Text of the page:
Ontario reported 827 more cases of COVID-19 on Tuesday, while the province’s labs processed fewer than 24,000 tests — about half of their daily capacity.
Of the new cases, Toronto saw 355 new cases, while Peel Region recorded 169 and York Region 89.
Meanwhile, the seven-day average of new daily cases, a measure that limits noise in the data and provides a clearer picture of longer-term trends, increased slightly up to about 879, another record high. Compared to the previous five days, the rate of increase slowed considerably.
The province is also reporting 691 more resolved cases, and an additional four deaths, bringing the total death toll to 3,103.
The new case numbers come after a record-breaking weekend and seven-day average, which health officials said was partially to blame on Thanksgiving and other large gatherings.
As for testing levels, Ontario currently has laboratory capacity for about 45,000 tests daily. Fewer than 30,000 tests were completed on each of the last two days.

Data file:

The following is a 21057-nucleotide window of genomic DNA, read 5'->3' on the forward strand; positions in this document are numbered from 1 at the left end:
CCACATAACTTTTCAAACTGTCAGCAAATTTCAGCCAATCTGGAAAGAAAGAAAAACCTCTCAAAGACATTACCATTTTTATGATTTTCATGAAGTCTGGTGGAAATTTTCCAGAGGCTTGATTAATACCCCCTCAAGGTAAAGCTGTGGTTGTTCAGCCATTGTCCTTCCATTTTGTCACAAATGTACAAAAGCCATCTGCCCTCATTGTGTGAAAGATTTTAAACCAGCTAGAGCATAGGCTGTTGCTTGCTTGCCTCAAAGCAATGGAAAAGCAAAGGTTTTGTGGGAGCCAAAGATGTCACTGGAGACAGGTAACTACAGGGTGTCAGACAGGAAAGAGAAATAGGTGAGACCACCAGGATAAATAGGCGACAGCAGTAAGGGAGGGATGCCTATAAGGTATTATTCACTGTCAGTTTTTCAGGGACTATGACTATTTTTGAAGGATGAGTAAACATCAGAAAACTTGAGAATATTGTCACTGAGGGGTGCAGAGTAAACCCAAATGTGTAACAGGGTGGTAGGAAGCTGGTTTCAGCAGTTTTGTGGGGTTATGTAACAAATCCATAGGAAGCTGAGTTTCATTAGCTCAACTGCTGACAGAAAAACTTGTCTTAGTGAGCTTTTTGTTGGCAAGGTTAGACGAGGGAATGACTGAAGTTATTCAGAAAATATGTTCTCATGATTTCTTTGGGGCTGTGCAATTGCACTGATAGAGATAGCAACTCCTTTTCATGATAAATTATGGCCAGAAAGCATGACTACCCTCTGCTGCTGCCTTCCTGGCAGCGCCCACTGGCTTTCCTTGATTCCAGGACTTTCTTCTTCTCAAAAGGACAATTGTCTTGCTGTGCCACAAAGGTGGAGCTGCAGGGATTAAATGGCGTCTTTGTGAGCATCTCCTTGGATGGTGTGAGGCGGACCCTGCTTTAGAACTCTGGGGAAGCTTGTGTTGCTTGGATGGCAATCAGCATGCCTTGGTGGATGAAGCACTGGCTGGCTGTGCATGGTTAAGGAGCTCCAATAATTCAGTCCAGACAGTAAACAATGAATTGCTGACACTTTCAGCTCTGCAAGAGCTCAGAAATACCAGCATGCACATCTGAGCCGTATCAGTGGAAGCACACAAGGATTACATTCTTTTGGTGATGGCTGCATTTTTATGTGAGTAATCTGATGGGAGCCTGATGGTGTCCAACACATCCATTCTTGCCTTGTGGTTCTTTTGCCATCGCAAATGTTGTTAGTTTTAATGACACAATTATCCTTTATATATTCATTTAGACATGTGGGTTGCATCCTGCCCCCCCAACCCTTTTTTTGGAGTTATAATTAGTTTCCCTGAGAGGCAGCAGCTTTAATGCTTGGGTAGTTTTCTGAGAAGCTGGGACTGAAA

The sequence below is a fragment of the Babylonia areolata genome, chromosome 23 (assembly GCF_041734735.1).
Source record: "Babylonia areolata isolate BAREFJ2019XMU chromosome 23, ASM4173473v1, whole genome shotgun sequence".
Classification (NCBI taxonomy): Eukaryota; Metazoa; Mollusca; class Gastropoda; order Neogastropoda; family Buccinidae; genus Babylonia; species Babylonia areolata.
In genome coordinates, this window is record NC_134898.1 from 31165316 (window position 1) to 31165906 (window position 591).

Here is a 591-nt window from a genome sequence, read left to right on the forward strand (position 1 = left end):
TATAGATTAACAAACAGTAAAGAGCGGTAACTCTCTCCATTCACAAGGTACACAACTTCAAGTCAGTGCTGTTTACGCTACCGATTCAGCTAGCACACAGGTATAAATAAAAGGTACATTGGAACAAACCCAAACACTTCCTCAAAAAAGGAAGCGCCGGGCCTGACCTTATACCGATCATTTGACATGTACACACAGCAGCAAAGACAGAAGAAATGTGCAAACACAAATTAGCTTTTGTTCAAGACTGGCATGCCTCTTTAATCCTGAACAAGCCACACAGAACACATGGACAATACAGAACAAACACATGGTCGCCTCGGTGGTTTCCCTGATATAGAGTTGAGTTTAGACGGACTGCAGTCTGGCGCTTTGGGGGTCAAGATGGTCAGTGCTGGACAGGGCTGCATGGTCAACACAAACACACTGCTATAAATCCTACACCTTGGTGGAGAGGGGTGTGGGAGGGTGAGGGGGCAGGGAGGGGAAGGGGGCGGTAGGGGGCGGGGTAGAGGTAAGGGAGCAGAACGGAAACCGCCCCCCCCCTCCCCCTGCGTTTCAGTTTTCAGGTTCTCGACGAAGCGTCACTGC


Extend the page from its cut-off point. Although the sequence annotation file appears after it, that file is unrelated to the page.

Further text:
The province recently moved to limit tests for asymptomatic people, reserving them instead for those with symptoms or who had exposure to someone with a confirmed case.
A Ministry of Health official told CBC News that since testing is demand driven, the numbers typically dip earlier in the week with fewer people booking appointments to be tested on the weekend.
Asked about testing levels at a news conference Tuesday, Premier Doug Ford maintained Ontario continues to lead the country in testing, with nearly five million tests completed.
Health Minister Christine Elliott added that the province has identified areas in Toronto and Peel Region for mobile or pop-up testing but provided no specific details about when and where that may happen.
The relatively low number of tests has pushed the province-wide positivity rate to about 3.45 per cent, also a new high.
Provincial health officials have previously said that a 2.5 per cent positivity rate is reason for serious concern.